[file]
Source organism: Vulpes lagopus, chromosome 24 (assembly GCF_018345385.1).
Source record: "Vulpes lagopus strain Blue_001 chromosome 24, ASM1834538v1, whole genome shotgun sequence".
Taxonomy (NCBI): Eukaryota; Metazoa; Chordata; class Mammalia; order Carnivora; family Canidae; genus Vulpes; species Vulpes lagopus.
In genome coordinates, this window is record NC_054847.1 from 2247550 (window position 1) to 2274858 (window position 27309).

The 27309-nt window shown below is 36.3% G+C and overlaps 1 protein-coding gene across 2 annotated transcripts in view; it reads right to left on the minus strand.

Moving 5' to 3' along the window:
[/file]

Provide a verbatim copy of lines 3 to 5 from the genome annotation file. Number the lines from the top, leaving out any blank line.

Taxonomy (NCBI): Eukaryota; Metazoa; Chordata; class Mammalia; order Carnivora; family Canidae; genus Vulpes; species Vulpes lagopus.
In genome coordinates, this window is record NC_054847.1 from 2247550 (window position 1) to 2274858 (window position 27309).

The 27309-nt window shown below is 36.3% G+C and overlaps 1 protein-coding gene across 2 annotated transcripts in view; it reads right to left on the minus strand.